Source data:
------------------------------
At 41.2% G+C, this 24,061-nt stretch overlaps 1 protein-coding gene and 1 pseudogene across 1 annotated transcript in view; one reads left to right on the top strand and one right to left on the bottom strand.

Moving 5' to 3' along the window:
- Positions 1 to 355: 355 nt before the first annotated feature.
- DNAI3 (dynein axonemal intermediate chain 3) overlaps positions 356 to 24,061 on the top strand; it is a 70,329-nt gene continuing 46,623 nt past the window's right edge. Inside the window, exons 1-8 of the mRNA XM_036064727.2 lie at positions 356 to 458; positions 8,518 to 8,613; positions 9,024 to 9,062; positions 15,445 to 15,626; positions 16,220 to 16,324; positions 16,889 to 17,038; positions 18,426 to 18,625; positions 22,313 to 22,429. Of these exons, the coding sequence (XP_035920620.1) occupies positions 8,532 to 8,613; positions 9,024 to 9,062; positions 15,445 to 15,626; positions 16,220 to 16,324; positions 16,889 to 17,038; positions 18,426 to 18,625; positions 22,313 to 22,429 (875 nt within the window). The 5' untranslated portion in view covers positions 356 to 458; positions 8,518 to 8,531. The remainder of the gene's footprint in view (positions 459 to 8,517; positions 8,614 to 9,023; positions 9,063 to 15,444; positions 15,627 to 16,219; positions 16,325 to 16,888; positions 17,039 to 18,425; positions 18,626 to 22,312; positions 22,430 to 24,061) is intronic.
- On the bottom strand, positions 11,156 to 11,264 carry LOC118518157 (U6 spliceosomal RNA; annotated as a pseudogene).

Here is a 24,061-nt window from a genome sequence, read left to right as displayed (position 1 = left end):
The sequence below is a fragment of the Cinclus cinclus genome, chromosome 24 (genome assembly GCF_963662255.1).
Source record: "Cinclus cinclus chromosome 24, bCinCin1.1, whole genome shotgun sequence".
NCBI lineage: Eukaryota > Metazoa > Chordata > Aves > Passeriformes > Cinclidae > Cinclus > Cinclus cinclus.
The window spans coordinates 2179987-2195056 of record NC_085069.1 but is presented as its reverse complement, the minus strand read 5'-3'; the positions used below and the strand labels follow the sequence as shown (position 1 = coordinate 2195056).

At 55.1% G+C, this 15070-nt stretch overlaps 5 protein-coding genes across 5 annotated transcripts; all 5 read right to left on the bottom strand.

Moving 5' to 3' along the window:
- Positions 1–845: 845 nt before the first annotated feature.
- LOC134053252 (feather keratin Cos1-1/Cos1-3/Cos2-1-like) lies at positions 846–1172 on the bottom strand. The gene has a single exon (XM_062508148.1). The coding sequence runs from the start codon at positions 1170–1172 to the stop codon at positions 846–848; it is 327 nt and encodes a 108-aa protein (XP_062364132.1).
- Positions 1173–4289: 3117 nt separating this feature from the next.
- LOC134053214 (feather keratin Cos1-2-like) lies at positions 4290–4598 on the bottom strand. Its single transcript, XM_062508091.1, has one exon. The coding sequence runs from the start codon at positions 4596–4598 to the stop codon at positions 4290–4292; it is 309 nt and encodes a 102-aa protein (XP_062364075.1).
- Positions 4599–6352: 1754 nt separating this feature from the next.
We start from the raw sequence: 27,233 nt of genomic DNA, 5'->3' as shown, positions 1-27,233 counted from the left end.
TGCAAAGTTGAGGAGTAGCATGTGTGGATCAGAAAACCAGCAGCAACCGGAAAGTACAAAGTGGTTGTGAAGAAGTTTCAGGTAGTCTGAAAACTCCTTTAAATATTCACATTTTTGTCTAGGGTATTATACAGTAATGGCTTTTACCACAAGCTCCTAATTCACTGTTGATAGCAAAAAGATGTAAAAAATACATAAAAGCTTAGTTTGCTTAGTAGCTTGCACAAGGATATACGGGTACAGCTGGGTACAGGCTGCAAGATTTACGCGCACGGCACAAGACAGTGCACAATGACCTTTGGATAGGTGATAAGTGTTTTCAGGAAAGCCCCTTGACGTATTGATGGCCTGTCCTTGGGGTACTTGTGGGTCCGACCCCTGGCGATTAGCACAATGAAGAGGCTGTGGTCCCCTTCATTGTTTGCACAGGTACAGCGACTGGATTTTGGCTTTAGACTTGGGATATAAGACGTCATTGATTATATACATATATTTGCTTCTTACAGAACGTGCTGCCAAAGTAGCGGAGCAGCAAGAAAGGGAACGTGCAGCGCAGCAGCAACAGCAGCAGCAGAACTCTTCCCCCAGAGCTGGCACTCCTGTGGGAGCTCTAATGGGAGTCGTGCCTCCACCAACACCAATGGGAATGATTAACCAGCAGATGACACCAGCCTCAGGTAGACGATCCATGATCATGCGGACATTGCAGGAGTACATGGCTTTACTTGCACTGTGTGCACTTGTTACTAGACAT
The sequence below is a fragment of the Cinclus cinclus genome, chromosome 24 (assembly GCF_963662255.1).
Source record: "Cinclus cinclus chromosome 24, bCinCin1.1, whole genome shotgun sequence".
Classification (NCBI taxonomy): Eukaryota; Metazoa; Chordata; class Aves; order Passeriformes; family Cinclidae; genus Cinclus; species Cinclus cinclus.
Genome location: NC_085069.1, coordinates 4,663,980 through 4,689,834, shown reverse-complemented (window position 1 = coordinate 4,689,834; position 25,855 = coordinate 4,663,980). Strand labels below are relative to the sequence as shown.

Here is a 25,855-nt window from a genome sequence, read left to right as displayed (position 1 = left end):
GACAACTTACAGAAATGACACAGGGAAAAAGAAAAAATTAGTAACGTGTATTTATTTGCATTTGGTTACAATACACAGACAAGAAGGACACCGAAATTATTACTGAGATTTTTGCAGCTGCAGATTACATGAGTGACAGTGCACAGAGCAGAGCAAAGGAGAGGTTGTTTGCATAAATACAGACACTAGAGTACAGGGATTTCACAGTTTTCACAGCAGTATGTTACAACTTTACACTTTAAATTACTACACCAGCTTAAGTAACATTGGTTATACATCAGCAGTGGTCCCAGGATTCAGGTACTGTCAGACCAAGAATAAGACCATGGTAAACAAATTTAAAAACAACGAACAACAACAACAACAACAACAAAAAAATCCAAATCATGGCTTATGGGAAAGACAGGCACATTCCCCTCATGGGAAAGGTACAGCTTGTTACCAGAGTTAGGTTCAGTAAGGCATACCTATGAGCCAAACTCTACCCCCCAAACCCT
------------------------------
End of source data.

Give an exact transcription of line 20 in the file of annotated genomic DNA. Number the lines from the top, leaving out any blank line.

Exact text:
The sequence below is a fragment of the Cinclus cinclus genome, chromosome 24 (assembly GCF_963662255.1).